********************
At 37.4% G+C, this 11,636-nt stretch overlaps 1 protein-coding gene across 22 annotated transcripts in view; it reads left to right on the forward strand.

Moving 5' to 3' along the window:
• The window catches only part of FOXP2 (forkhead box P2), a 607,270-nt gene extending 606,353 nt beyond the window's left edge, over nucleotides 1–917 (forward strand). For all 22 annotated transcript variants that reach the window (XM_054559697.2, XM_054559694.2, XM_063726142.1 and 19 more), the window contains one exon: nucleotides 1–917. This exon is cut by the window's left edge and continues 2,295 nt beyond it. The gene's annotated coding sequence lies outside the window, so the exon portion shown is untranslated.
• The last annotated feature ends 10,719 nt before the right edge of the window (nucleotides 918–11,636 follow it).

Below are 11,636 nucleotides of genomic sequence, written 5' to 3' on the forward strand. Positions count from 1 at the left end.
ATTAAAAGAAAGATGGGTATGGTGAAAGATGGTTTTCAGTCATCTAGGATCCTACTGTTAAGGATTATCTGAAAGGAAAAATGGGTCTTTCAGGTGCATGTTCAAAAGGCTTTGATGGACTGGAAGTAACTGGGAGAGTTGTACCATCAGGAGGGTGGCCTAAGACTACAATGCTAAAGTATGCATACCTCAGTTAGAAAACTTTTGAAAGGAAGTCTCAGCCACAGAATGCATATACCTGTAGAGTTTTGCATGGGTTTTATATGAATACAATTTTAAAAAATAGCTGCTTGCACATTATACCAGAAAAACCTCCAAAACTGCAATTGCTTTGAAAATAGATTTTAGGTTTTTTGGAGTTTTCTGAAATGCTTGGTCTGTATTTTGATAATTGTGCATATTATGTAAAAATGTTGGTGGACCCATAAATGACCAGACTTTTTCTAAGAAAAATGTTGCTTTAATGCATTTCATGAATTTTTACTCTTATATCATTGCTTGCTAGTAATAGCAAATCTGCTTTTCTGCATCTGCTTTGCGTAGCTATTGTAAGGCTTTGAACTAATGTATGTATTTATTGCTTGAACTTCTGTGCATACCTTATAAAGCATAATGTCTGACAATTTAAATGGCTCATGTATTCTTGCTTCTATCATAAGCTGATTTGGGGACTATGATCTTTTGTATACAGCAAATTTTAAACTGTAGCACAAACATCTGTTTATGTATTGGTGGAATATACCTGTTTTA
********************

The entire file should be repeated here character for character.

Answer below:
At 37.4% G+C, this 11,636-nt stretch overlaps 1 protein-coding gene across 22 annotated transcripts in view; it reads left to right on the forward strand.

Moving 5' to 3' along the window:
• The window catches only part of FOXP2 (forkhead box P2), a 607,270-nt gene extending 606,353 nt beyond the window's left edge, over nucleotides 1–917 (forward strand). For all 22 annotated transcript variants that reach the window (XM_054559697.2, XM_054559694.2, XM_063726142.1 and 19 more), the window contains one exon: nucleotides 1–917. This exon is cut by the window's left edge and continues 2,295 nt beyond it. The gene's annotated coding sequence lies outside the window, so the exon portion shown is untranslated.
• The last annotated feature ends 10,719 nt before the right edge of the window (nucleotides 918–11,636 follow it).

Below are 11,636 nucleotides of genomic sequence, written 5' to 3' on the forward strand. Positions count from 1 at the left end.
ATTAAAAGAAAGATGGGTATGGTGAAAGATGGTTTTCAGTCATCTAGGATCCTACTGTTAAGGATTATCTGAAAGGAAAAATGGGTCTTTCAGGTGCATGTTCAAAAGGCTTTGATGGACTGGAAGTAACTGGGAGAGTTGTACCATCAGGAGGGTGGCCTAAGACTACAATGCTAAAGTATGCATACCTCAGTTAGAAAACTTTTGAAAGGAAGTCTCAGCCACAGAATGCATATACCTGTAGAGTTTTGCATGGGTTTTATATGAATACAATTTTAAAAAATAGCTGCTTGCACATTATACCAGAAAAACCTCCAAAACTGCAATTGCTTTGAAAATAGATTTTAGGTTTTTTGGAGTTTTCTGAAATGCTTGGTCTGTATTTTGATAATTGTGCATATTATGTAAAAATGTTGGTGGACCCATAAATGACCAGACTTTTTCTAAGAAAAATGTTGCTTTAATGCATTTCATGAATTTTTACTCTTATATCATTGCTTGCTAGTAATAGCAAATCTGCTTTTCTGCATCTGCTTTGCGTAGCTATTGTAAGGCTTTGAACTAATGTATGTATTTATTGCTTGAACTTCTGTGCATACCTTATAAAGCATAATGTCTGACAATTTAAATGGCTCATGTATTCTTGCTTCTATCATAAGCTGATTTGGGGACTATGATCTTTTGTATACAGCAAATTTTAAACTGTAGCACAAACATCTGTTTATGTATTGGTGGAATATACCTGTTTTA